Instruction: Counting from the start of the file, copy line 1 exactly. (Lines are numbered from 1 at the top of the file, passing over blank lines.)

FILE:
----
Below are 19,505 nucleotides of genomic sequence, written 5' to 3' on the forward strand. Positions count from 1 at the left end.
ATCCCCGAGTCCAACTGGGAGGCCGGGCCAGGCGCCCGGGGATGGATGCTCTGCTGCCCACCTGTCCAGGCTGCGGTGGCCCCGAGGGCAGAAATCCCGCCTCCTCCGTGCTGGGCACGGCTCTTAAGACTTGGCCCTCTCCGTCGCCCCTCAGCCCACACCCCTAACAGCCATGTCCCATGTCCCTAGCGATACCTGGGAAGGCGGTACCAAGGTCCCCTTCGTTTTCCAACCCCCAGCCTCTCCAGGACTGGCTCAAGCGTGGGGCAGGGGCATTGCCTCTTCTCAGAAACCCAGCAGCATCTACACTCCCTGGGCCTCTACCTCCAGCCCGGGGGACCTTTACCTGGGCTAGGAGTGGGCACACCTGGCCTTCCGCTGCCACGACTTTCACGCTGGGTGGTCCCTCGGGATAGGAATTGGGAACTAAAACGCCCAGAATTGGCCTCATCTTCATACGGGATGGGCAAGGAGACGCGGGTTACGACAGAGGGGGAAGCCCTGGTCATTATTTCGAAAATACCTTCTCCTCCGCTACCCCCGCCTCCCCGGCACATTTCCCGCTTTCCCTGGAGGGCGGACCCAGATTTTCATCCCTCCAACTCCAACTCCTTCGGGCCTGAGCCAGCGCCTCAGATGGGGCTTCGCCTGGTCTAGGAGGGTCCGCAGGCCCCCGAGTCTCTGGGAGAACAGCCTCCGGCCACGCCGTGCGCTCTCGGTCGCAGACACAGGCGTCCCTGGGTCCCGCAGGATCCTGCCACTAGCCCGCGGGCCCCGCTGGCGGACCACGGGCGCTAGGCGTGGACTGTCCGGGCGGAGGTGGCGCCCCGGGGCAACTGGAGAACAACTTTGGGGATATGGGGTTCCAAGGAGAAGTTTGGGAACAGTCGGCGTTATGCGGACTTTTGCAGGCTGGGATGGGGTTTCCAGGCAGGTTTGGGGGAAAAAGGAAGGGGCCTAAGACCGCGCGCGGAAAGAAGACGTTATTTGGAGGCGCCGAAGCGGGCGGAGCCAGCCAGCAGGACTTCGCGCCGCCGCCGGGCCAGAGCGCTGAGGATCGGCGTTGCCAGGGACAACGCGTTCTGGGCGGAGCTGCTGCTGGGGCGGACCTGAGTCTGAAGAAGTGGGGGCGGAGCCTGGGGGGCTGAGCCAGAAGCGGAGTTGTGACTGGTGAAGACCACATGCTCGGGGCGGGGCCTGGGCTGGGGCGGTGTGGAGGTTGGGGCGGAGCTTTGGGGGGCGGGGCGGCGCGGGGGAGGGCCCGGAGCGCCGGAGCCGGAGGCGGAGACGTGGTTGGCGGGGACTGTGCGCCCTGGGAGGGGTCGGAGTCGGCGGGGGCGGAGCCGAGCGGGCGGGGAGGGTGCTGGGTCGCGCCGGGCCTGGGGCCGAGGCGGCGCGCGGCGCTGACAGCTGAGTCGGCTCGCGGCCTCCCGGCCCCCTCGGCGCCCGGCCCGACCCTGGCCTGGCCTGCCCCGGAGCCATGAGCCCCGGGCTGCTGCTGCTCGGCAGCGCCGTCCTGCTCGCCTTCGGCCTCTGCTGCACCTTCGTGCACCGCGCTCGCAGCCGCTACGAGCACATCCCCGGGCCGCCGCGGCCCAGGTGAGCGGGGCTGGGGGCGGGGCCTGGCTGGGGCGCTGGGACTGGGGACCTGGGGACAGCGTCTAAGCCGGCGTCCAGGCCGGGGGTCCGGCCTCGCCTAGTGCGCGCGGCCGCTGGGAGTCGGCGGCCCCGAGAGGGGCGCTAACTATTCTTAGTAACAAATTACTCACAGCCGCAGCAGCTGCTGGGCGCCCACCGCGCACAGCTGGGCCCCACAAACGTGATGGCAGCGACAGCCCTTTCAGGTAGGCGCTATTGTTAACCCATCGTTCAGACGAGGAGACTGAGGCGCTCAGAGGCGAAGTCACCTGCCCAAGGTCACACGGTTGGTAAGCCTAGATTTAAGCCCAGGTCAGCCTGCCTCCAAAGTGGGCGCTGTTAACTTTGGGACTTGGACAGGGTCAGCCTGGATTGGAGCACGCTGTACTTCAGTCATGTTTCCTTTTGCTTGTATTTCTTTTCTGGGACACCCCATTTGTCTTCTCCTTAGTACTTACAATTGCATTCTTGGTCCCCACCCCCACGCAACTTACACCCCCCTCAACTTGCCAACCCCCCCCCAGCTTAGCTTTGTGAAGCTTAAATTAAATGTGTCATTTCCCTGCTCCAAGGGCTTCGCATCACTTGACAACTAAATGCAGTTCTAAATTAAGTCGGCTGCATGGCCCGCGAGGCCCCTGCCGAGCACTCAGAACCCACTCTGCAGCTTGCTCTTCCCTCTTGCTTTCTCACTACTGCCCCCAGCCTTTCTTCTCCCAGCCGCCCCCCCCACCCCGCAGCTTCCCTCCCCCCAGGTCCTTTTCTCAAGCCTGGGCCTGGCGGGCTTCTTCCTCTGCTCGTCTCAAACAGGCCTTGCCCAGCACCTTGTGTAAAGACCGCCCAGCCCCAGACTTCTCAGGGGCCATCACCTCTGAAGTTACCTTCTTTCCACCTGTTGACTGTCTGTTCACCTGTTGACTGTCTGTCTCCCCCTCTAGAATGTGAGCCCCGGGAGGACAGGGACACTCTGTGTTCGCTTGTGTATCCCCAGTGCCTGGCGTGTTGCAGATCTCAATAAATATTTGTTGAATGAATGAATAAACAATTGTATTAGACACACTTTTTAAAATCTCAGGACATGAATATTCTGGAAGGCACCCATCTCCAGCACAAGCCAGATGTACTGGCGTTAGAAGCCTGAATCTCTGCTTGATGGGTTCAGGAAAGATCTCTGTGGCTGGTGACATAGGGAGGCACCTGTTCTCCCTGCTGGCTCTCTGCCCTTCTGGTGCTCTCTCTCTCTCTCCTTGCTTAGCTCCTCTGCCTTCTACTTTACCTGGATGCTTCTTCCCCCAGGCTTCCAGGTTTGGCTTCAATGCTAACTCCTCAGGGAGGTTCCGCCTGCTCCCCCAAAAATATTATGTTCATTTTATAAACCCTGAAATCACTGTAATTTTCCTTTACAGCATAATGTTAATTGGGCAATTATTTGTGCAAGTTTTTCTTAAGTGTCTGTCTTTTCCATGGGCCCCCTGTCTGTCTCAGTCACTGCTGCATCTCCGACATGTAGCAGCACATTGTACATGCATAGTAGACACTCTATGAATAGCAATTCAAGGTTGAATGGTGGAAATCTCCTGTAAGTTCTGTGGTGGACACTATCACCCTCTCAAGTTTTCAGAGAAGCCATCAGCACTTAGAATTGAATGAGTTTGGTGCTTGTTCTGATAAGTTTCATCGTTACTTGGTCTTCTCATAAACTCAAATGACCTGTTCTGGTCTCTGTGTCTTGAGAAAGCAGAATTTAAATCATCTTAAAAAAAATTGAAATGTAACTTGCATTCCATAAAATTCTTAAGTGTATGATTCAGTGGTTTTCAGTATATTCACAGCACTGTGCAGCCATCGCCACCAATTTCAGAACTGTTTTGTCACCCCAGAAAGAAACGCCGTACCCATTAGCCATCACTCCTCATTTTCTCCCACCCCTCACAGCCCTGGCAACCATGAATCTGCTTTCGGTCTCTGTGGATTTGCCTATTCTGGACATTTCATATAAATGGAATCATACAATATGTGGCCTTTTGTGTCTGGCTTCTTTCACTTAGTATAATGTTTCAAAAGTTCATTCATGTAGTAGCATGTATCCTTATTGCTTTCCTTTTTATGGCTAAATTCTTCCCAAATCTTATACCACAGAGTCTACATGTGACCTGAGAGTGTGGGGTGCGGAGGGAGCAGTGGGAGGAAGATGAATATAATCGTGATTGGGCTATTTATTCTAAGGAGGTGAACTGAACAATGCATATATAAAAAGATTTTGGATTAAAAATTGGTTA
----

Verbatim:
Below are 19,505 nucleotides of genomic sequence, written 5' to 3' on the forward strand. Positions count from 1 at the left end.